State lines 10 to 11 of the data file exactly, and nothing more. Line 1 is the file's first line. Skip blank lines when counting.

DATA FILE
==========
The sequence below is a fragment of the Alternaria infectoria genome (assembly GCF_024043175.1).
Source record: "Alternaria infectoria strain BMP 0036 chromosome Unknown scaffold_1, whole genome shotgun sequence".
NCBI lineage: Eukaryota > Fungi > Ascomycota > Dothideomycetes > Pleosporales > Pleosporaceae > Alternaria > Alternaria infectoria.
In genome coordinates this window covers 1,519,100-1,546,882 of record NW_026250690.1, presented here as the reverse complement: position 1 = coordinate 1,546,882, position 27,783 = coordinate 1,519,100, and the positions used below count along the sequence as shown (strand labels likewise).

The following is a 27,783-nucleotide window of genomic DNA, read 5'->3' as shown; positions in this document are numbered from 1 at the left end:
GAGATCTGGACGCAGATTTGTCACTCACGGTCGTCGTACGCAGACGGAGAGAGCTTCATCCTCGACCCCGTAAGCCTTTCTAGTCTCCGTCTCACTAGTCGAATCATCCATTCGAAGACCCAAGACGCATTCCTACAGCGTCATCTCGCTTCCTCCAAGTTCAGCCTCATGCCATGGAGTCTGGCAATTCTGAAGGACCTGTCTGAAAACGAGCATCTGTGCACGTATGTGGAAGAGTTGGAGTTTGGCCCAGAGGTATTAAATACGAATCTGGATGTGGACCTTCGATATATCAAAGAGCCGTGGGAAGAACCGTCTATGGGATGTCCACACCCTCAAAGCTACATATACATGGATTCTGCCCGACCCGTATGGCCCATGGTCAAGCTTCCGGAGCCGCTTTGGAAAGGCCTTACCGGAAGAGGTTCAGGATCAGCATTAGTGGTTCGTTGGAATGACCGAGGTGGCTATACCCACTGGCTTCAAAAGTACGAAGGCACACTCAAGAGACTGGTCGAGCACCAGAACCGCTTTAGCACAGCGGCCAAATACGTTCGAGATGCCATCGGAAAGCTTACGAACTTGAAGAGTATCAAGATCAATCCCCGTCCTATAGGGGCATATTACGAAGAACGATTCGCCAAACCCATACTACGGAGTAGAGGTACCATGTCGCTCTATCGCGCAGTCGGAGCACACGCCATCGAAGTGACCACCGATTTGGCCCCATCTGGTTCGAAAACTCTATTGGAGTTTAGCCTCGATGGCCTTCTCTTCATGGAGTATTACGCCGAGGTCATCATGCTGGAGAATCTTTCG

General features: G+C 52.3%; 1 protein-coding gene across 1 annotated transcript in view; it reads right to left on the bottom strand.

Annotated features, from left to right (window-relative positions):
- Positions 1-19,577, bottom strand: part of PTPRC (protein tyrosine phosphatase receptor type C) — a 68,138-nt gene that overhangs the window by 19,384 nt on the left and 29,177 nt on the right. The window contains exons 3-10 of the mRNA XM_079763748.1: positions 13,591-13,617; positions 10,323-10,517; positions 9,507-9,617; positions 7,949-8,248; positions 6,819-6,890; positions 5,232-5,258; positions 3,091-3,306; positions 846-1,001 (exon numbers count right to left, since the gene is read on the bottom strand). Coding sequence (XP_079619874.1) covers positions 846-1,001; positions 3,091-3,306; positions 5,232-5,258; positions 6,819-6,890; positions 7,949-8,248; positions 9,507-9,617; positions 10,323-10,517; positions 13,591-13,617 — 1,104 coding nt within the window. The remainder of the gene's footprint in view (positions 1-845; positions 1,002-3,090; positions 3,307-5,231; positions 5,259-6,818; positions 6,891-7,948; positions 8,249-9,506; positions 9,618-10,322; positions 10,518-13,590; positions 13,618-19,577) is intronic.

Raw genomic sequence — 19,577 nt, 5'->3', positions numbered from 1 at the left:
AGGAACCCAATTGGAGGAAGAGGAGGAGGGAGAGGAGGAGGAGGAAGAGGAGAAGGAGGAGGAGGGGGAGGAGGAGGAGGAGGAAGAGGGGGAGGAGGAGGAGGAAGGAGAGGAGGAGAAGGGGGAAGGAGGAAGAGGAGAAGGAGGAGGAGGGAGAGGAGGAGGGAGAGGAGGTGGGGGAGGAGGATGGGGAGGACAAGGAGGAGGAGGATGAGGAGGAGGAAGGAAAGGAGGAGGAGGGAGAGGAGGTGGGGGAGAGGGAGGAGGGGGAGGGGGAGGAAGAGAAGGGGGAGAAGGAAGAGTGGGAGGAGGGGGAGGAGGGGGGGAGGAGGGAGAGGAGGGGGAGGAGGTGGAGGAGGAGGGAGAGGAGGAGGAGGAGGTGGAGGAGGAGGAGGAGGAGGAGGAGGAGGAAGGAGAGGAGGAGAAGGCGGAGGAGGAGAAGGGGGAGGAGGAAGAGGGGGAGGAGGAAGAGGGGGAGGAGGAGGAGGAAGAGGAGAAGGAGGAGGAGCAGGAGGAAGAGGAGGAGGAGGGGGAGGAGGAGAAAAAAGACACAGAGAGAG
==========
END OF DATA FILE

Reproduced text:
Raw genomic sequence — 19,577 nt, 5'->3', positions numbered from 1 at the left:
AGGAACCCAATTGGAGGAAGAGGAGGAGGGAGAGGAGGAGGAGGAAGAGGAGAAGGAGGAGGAGGGGGAGGAGGAGGAGGAGGAAGAGGGGGAGGAGGAGGAGGAAGGAGAGGAGGAGAAGGGGGAAGGAGGAAGAGGAGAAGGAGGAGGAGGGAGAGGAGGAGGGAGAGGAGGTGGGGGAGGAGGATGGGGAGGACAAGGAGGAGGAGGATGAGGAGGAGGAAGGAAAGGAGGAGGAGGGAGAGGAGGTGGGGGAGAGGGAGGAGGGGGAGGGGGAGGAAGAGAAGGGGGAGAAGGAAGAGTGGGAGGAGGGGGAGGAGGGGGGGAGGAGGGAGAGGAGGGGGAGGAGGTGGAGGAGGAGGGAGAGGAGGAGGAGGAGGTGGAGGAGGAGGAGGAGGAGGAGGAGGAGGAAGGAGAGGAGGAGAAGGCGGAGGAGGAGAAGGGGGAGGAGGAAGAGGGGGAGGAGGAAGAGGGGGAGGAGGAGGAGGAAGAGGAGAAGGAGGAGGAGCAGGAGGAAGAGGAGGAGGAGGGGGAGGAGGAGAAAAAAGACACAGAGAGAG